The Bernie Sanders campaign says there will be a contested convention come July, and the Democratic party will be “rolling the dice and courting disaster” if they nominate Clinton for the general election. They say Sanders is the surest bet against Trump’s political momentum, and the polls agree. The campaign insists it’s continuing until the end, but it seems unlikely that the establishment will respond by handing the reins over to Sanders — no matter the consequences.
As previously reported by The Inquisitr, polls show that a potential Clinton vs. Trump election looks like it will be very tight for both candidates, especially in swing states like Ohio, Florida, and Pennsylvania.
For Bernie Sanders, on the other hand, the polls look much better, indicating that he would have an easier time beating the real estate mogul.
According to AOL, Jim Weaver, Bernie Sanders’ campaign manager, sent out an email explaining that they will be at the convention, and the party will have one last chance to pick the stronger candidate.
“Then we’re going to have a contested convention where the Democratic Party must decide if they want the candidate with the momentum who is best positioned to beat Trump, or if they are willing to roll the dice and court disaster simply to protect the status quo for the political and financial establishment of this country.”
He also said, “because we must do everything we can to defeat Trump in November, our mission is to win as many pledged delegates as we can between now and June 14.”
Hillary Clinton is also courting a disaster — the GOP establishment.
Disenchanted GOP stalwarts are now pouring money into the Clinton candidacy, including Ted Cruz’s big-money donor Renaissance Technologies, a hedge-fund created by James Simons. The Observer reports that the fund has not given up on politics after losing over $13 million in the Ted Cruz campaign. Instead, they’re doubling down by putting $2 million, so far, into Clinton’s bid.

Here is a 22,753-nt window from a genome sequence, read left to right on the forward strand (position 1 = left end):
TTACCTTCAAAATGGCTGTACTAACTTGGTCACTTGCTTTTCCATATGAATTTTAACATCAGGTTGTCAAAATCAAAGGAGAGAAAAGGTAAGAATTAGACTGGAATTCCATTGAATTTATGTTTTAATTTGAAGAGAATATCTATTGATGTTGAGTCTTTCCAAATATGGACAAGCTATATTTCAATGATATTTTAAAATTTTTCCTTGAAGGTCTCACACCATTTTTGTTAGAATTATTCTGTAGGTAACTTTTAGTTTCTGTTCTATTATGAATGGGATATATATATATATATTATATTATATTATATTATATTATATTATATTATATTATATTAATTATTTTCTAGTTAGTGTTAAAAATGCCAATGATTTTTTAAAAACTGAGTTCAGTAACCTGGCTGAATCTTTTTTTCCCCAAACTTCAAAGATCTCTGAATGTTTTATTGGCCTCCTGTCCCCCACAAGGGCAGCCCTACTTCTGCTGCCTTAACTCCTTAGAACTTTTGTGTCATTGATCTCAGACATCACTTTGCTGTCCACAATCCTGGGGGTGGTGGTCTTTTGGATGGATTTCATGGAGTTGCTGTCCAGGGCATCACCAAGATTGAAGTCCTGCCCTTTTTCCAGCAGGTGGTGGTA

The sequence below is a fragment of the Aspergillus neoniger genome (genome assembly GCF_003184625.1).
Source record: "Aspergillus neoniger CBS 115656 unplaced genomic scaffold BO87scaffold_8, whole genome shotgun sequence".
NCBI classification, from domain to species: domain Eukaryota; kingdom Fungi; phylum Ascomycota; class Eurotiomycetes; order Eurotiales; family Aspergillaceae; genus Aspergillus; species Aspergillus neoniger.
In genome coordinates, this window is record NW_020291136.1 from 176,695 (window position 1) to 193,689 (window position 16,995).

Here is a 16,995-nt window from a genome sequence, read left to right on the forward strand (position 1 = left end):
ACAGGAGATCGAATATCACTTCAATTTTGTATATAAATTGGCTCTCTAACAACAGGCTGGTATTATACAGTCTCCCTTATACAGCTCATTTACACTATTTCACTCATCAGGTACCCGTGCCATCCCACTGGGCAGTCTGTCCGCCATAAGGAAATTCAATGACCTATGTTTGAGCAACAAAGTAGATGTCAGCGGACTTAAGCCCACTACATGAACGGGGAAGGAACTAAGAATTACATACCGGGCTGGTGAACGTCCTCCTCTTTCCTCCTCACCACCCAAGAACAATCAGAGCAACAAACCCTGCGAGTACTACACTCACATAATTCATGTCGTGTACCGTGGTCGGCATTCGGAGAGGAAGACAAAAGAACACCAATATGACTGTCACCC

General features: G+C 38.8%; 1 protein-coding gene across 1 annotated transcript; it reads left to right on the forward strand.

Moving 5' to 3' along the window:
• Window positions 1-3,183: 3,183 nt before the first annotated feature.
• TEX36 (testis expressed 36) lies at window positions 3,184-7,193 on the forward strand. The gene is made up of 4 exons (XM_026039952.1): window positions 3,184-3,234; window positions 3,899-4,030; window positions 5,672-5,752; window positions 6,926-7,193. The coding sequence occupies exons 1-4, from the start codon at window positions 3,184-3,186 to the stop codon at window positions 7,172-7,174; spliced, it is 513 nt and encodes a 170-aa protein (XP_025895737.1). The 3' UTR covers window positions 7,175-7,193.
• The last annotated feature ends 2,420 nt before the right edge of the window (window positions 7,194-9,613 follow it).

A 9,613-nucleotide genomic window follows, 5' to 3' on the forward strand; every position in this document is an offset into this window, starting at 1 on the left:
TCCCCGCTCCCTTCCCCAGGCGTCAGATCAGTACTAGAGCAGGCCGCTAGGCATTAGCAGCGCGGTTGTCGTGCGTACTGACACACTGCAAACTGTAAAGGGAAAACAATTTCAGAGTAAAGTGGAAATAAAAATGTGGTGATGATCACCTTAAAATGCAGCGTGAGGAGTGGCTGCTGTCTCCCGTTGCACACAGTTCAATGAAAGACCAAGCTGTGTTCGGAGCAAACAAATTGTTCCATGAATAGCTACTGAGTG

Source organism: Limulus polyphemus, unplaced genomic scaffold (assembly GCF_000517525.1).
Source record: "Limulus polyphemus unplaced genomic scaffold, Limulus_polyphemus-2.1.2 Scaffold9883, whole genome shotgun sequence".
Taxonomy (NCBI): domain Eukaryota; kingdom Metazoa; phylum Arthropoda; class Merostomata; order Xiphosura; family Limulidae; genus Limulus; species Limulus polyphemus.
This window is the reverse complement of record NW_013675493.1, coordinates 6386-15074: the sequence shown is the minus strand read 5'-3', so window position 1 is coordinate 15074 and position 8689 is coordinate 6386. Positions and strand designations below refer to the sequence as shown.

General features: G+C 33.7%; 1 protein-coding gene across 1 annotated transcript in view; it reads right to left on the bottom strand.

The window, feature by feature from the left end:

Politico is also reporting that Clinton’s supporters — on their own volition and without coordinating with the official campaign, according to a spokesman — are making calls to big GOP donors, like Woody Johnson, Jeb Bush’s former finance chair and New York Jets owner.
A person close to the Clinton campaign said that the supporters were drawing up lists of Wall Street donors who gave to GOP candidates, saying “when you think about it there is no downside to making these calls, including for Hillary herself to make them.”
For Democrats, and even Bernie Sanders, there is a big downside.
This election cycle has shown that big-money donors can easily become a political liability. Suspicion of a corrupt establishment has pushed a former reality show host and real estate mogul with no experience as an elected official to the top of the GOP ticket, and will soon take a 74-year-old, little-known Vermont Senator into a contested convention against one of the most well-known politicians in modern times.
For Clinton to tap into scrutinizing Bernie Sanders movement, nothing short of completely betraying big-money special interests will do.
That seems increasingly unlikely.
Bernie Sanders’ campaign is right, the DNC is courting a disaster with a Clinton nomination. The polls are evidence, but they don’t capture the entire problem (there’s also the FBI investigation, the defense of the racially-charged term “super-predator,” and campaign financing schemes that are depriving down-ticket democrats of money – to name a few other Clinton weaknesses).
Bernie Sanders is no longer running a campaign to usurp the Democratic party; he’s running to save it from itself.
[Photo by John Sommers II/Getty Images]